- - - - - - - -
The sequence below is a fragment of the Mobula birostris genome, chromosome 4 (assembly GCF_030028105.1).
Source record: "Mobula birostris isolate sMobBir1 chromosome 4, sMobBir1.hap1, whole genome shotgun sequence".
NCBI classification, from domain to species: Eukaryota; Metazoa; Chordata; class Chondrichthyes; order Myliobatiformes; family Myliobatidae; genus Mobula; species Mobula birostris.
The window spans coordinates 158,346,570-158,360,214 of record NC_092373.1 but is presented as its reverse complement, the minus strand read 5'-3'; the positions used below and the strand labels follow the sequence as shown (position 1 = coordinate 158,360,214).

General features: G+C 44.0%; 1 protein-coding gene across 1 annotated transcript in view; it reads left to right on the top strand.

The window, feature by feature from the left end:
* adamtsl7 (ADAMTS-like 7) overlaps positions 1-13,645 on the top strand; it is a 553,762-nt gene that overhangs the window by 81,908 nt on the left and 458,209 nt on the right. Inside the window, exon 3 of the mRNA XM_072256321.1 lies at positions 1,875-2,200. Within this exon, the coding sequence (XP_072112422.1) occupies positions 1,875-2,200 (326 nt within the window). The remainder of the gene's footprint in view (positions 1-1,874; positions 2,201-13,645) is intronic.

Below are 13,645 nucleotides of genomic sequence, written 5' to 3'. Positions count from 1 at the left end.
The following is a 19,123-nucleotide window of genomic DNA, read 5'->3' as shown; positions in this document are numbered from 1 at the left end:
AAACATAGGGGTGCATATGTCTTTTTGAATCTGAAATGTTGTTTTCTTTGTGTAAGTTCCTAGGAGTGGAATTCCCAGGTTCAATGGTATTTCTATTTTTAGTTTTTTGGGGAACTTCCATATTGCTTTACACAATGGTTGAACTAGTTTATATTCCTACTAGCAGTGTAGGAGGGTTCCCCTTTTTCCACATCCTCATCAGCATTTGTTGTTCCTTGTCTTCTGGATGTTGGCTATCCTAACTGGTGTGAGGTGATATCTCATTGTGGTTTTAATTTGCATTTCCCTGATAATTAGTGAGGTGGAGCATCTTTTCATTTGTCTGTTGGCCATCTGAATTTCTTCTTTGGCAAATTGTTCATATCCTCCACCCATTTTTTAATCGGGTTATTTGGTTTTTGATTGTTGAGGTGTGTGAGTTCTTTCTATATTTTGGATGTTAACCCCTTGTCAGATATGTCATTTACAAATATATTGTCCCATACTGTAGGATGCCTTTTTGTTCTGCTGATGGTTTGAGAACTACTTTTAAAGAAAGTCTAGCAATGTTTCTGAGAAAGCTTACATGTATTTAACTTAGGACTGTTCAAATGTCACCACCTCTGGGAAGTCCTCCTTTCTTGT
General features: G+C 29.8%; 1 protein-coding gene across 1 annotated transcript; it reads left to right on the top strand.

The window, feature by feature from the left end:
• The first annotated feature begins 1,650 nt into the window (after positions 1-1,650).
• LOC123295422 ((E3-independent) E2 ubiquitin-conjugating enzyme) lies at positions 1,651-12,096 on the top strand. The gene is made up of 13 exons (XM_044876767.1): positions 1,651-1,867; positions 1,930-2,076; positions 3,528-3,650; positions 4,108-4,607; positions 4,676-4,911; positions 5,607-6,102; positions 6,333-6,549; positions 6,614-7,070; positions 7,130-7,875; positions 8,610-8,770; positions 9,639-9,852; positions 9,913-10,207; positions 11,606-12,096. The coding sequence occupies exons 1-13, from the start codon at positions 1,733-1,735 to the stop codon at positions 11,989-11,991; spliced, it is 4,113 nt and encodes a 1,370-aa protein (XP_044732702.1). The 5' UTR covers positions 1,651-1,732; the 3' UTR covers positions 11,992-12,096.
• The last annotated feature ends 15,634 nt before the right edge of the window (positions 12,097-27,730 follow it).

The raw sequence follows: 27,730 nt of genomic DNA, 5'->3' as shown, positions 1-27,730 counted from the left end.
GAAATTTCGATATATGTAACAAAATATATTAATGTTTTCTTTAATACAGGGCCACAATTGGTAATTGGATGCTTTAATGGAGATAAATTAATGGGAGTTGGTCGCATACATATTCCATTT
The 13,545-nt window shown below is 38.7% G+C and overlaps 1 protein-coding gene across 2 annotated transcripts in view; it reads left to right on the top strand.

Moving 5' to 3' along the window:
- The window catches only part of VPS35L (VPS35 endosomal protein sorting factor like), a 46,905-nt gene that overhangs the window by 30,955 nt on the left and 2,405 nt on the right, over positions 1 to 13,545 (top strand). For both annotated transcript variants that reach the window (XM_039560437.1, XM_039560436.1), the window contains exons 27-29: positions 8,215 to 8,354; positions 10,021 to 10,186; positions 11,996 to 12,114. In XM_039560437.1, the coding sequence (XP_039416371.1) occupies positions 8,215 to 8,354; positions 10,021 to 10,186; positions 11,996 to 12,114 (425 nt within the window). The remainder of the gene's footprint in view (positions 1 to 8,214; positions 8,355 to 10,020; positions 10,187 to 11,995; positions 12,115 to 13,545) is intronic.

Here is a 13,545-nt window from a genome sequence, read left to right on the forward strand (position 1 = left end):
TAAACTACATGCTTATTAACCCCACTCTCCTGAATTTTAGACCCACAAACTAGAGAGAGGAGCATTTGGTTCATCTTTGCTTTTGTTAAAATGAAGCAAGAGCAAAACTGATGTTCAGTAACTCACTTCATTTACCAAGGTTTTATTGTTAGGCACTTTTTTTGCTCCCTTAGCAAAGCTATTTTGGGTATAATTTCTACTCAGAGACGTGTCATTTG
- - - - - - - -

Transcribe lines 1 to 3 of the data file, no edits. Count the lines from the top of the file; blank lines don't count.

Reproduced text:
The sequence below is a fragment of the Mobula birostris genome, chromosome 4 (assembly GCF_030028105.1).
Source record: "Mobula birostris isolate sMobBir1 chromosome 4, sMobBir1.hap1, whole genome shotgun sequence".
NCBI classification, from domain to species: Eukaryota; Metazoa; Chordata; class Chondrichthyes; order Myliobatiformes; family Myliobatidae; genus Mobula; species Mobula birostris.